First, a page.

– The specific document list for RERA applications which was stated in the Regulation has now been removed. Rather, the Amendment Regulation now states in a general manner that the documents set out in the tender specifications for each RERA project should be presented to the General Directorate.

– Companies which are entitled to apply for a RERA pre-license regarding electricity production will be fined if they do not apply to the Energy Market Regulatory Authority within 45 days.

Please see this link for the full text of the Regulation (only available in Turkish).

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Turkish Financial Incentives Scheme Extended for Investments in Storage and Nuclear

Turkey has extended the scope of financial incentives offered for investments in certain industries. The Investment Incentive Scheme divides Turkey into six regional categories, grouping provinces based on their socio-economic development and targeting incentives accordingly. Under the changes, investments in licensed storage or nuclear power plants are now eligible to the incentives which are offered to the 5th regional category. An exception applies for investments made in the 6th Region, which will continue to be eligible for the 6th region incentives only.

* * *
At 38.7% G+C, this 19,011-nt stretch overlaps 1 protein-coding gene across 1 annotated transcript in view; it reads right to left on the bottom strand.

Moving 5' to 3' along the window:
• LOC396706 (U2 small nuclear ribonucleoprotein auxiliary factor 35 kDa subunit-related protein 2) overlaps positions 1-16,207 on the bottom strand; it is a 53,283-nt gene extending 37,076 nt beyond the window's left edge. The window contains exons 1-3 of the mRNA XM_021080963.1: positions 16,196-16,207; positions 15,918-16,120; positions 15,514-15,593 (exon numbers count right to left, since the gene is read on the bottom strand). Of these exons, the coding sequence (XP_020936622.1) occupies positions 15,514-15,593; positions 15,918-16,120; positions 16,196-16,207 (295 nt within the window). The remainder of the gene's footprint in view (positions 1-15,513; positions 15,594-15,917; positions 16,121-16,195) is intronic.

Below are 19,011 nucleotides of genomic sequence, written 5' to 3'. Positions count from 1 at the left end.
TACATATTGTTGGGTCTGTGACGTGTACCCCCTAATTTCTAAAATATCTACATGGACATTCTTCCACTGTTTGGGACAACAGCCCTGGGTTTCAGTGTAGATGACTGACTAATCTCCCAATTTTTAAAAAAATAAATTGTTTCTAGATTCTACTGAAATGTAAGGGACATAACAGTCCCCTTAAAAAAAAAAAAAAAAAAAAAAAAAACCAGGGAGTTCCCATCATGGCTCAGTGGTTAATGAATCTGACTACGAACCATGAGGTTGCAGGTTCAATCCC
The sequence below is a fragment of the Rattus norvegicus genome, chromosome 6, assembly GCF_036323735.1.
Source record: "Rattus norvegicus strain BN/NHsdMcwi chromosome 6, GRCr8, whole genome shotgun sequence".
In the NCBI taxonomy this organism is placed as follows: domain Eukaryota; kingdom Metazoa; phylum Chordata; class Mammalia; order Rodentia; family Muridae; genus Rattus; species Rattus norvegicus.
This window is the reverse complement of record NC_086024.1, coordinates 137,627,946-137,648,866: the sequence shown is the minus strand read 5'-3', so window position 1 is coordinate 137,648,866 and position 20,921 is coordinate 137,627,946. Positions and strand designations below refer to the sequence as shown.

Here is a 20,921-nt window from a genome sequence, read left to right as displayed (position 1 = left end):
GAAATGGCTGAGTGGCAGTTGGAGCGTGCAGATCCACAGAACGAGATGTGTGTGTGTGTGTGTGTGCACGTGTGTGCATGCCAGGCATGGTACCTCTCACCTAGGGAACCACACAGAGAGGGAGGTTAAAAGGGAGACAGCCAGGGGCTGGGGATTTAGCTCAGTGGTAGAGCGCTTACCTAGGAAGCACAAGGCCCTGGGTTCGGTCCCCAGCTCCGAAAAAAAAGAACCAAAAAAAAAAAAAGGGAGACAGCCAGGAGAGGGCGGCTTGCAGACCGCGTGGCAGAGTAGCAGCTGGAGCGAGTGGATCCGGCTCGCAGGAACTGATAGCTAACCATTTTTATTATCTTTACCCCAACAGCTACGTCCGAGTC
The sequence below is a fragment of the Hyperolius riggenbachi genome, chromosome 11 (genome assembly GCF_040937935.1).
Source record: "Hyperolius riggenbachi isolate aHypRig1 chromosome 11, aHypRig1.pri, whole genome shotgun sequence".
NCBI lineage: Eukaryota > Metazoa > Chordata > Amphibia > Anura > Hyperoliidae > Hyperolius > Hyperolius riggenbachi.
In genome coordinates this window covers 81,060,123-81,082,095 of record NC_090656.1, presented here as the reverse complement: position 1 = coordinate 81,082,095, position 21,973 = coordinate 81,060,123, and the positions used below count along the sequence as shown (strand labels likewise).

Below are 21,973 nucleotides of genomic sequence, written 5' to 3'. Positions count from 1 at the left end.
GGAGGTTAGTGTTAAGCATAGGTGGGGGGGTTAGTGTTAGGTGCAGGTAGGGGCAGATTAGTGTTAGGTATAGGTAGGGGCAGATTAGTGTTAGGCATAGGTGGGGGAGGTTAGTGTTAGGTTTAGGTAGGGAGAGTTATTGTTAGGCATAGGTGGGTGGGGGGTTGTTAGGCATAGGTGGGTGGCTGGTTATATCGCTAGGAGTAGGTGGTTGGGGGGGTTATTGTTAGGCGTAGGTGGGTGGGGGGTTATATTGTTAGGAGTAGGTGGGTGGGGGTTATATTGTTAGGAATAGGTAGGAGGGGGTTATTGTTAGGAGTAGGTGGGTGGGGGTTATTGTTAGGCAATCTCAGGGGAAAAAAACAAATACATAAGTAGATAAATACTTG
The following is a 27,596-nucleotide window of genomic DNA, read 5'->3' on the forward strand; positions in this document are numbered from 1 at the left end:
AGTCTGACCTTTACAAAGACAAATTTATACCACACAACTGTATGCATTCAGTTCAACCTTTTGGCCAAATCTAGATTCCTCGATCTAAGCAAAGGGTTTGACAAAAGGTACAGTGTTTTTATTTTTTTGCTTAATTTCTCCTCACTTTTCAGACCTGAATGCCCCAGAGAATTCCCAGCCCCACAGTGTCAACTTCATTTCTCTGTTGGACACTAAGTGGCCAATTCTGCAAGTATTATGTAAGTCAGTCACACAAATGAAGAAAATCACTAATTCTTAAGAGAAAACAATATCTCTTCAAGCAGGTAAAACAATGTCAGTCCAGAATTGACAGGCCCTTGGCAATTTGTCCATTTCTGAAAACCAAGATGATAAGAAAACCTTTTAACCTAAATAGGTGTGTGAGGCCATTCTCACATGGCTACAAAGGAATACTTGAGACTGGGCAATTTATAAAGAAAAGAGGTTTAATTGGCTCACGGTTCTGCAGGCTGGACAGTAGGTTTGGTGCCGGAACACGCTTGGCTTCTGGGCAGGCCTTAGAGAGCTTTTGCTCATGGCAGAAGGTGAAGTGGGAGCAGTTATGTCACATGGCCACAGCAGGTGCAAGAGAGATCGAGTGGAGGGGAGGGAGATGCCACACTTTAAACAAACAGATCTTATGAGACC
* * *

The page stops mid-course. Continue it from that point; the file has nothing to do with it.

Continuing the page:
Incentives are outlined in Cabinet Decision 2012/3305, which entered into effect on 15 June 2012. The Decision Amending the Decision Regarding Governmental Grants on Investments was published in Official Gazette number 30055, on 3 May 2017, entering into effect on the same date. Please see this link for the full text of the Amendment Decision (only available in Turkish).

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Real Estate Certificates Now Regulated Under the Capital Markets Law in Turkey

Turkey has taken a series of new measures involving companies and public institutions in the wake of the State of Emergency declared on 21 July 2016. Under the changes, certain provisions of the Communiqué on Real Estate Certificates (VII-128.2) (“Communique”) have been moved to the Capital Markets Law No. 6362 (“Law”).

The provisions moved from the Communiqué to the Law state address:

– The definition of real estate certificates.

– The Capital Markets Board’s (“Board”) power to determine principles and procedures for real estate certificates, as well as exemption conditions.

– Principles and conditions for convening meetings of real estate certificate owners if it is understood obligations will not be fulfilled by the maturity date.